So, you’re walking down the blood covered hallway of a children’s daycare when suddenly the lights go out and your dead girlfriend starts whispering “twinkle twinkle little star” in your ear. The gun in your hand only has one charge left, and all you want is to make it to the next checkpoint or provisions stash, but then a necromorphed infant crawl from a box next to you and laughs, its explosive stomach ready to burst. You jump back and use your telekinesis to grab whatever you can to throw at the little abomination, a basketball. The baby goes limp after you ping the ball off its head. Almost immediately, a necromorph bursts from the ceiling and charges you, but the stasis blast you shoot freezes the beast in its place. You then fling the baby with your telekinesis at it, the explosions blows one of the beast’s razor sharp limbs off. Finally, you grab the limb with your telekinesis and plunge it into the beast’s chest, pinning it to a wall in the process.
Welcome to the Sprawl.
The game starts three years after what happened on the USG Ishimura, on a large space station called the “Sprawl.” As Isaac Clark, you wake up bound in a strait jacket, a necromorph infestation has taken the hold of the ward, and a woman named Daina is telling you to run.
I want to mention here that this is not a slow-paced physiological thriller. It took me three tries to escape the ward on normal difficulty, mostly because you have no health, no way to fight, and there’s a party of necros waiting around every wrong turn.
When Isaac does find a bit of safety, we’re introduced to his dementia, which Daina explains as being caused by the Marker (a large religious artifact that is the cause of the necromorph infestation). She assures Isaac though, that she can cure him, but first he has to get to her. We are also introduced to a fellow ward escapee named Stross who tells Isaac that he knows how to destroy the marker, but he is very quickly dismissed as being untrustworthy by Daina.
I don’t want to give too much away, so I’ll just say that things don’t really work out between Isaac and Daina, and he and Stross team up as a result. Destroying the marker and escaping becomes the overarching plot of the game from here on. Though I was somewhat disappointed that Visceral Games didn’t change the plot up a bit more from the first game, I did enjoy the large addition of subplots that filled out the story and its characters.
As the story progresses, Stross (who suffers from the same mental sickness as Isaac) and Isaac succumb more and more to their dementia. Nicole, Isaac’s girlfriend who died on the Ishimura, becomes the focus of his sickness, and while he is able to battle it internally, Stross slowly loses control. We’re also introduced to a pilot named Ellie Langford.Ellie plays a big role in helping Isaac destroy the marker and bringing some unexpected humor to story. I actually enjoyed her character the most because of her interactions with Isaac and how their banter often bordered on playful. In more than one way she saves Isaac, and I really hope Visceral Games makes her a key character in the series’ third installment.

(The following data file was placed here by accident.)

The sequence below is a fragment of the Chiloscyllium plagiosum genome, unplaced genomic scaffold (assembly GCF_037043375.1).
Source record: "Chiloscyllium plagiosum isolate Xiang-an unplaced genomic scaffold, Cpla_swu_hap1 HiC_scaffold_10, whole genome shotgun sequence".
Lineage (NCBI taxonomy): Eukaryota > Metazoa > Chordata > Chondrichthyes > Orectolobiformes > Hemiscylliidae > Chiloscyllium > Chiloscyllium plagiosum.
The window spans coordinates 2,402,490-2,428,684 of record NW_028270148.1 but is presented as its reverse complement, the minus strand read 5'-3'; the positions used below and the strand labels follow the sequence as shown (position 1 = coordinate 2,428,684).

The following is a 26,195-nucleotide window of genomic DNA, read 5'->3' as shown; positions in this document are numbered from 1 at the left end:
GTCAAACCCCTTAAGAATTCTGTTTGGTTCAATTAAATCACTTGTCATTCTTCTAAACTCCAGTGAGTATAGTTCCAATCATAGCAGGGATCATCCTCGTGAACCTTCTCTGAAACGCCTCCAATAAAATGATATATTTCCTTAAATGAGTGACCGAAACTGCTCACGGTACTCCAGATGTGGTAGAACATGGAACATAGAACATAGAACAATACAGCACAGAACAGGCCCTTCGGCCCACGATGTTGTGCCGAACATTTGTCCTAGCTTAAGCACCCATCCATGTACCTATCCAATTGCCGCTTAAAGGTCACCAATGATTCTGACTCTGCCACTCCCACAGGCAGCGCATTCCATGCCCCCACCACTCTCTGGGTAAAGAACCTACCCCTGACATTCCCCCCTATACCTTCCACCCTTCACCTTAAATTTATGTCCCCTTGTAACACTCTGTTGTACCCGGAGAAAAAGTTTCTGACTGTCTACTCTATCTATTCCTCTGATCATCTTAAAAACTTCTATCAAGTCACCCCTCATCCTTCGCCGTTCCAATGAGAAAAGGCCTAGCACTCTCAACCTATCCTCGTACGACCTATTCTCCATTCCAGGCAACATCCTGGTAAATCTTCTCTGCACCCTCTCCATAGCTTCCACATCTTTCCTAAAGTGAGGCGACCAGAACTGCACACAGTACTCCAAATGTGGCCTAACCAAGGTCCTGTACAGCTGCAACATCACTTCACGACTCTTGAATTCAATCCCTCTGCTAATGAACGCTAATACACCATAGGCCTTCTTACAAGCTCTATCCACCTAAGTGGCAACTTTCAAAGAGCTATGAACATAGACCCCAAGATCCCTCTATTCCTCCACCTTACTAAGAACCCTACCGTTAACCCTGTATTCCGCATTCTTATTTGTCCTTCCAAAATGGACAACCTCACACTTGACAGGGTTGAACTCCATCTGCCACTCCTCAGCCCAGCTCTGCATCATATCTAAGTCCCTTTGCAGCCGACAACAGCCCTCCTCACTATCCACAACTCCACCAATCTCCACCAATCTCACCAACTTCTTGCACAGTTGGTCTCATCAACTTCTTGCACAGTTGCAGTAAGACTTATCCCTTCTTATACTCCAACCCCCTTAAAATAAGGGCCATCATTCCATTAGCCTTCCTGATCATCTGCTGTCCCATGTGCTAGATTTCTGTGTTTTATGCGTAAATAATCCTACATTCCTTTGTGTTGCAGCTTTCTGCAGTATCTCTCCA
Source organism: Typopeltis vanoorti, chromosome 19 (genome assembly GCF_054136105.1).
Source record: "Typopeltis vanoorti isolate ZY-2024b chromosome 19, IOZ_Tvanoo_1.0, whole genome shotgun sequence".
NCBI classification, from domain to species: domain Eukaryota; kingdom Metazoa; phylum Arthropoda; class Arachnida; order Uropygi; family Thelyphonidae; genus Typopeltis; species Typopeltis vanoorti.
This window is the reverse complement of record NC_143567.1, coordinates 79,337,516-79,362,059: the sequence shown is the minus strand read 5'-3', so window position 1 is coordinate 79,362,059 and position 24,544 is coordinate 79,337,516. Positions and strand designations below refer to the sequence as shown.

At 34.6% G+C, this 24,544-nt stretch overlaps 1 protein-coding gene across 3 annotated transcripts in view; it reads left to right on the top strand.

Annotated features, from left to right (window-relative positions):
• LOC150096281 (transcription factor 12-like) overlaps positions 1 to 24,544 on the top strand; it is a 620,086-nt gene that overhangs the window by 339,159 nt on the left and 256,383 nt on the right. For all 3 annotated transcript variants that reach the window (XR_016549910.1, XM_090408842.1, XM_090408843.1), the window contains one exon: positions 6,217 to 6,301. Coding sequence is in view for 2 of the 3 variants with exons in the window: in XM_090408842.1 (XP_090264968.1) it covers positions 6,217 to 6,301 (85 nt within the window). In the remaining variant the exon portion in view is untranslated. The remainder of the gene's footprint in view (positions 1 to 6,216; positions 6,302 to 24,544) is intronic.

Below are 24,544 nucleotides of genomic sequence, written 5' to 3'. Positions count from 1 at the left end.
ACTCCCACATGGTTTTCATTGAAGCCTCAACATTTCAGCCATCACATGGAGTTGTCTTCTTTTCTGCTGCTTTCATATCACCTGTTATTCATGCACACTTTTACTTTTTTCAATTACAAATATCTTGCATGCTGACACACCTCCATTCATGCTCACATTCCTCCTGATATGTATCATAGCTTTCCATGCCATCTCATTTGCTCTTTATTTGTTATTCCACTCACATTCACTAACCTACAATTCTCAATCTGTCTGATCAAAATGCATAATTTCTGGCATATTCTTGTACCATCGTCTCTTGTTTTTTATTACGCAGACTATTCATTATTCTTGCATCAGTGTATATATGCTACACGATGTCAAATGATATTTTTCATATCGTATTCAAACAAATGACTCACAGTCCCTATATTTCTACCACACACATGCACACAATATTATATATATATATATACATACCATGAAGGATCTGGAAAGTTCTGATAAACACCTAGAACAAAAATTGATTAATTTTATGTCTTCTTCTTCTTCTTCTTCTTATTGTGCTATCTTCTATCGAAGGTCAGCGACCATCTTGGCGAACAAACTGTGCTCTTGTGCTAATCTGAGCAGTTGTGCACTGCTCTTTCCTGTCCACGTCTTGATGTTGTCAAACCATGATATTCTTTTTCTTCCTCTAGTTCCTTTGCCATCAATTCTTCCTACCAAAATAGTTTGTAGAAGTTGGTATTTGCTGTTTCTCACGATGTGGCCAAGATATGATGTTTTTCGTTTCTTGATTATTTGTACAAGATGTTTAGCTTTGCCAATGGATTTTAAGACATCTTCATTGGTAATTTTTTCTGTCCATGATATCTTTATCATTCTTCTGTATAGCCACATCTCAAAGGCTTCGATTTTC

Graphically the game looks great and has a heavy amount of detail (especially the necromorphs). I also liked that the various suits Isaac gets augment the gameplay in their own way (increased weapon damage for instance).
From a gameplay standpoint, Dead Space 2 is everything a sequel should be. Isaac has a lot more freedom of motion in combat and the controls are just more fluid and precise. Melee is much faster and stronger this time around, and being able to use telekinesis to kill necros is one of the best additions Visceral Games could have done to the combat. Having the option to impale an enemy with a nearby broomstick is just satisfying, especially when ammo is low. The overhauled zero gravity control was another welcomed change.
Probably the best addition though was the “new game+” system, which allows you to start a new game with all the upgrades you acquired in the previous playthrough. This brings a lot of replay value to a game that might otherwise be a rental.
I liked that Dead Space 1 had a very structured chapter system that would end with some kind of major event or boss fight. Sadly, this was mostly done away with in the sequel. Chapters are unnamed and just kind of run together, and while I enjoyed the game’s ending, the final boss fight (the only boss fight) wasn’t nearly as epic as the first game’s (even on the zealot difficulty it was pretty easy).
The overarching story was also poorly told in my opinion; how the data to make the marker got into Isaac’s head, how it was extracted, why Isaac was needed for the “convergence.” Mostly, I just thought that Visceral could have come up with a more grounded approach to the story, and left out all the unexplained science.
Finally, there’s the multiplayer. I played online for about two hours, and while it was fun to play as a necromorph (puking and slapping my way to victory), the game is completely unbalanced. As a human, you can expect a consistent 4 to 1 kill/death ratio and a 1 to 5 ratio if you are a necromorph. Since all the game types are objective based though, k/d doesn’t really matter, but it is a source of aggravation. There is also the fact that this is a pay-to-play game, meaning that used game advocates will have to shell out ten dollars to EA if they want to access the online features.
Visceral Games has done a great job making Isaac feel like a bad-ass in a terrifying and unpredictable world, and they did well in breathing some life into his character. I was disappointed in the lack of boss fights though, and while the multiplayer was an admirable effort, I would have liked to see that work put into the making of a longer campaign or even the addition of a coop mode.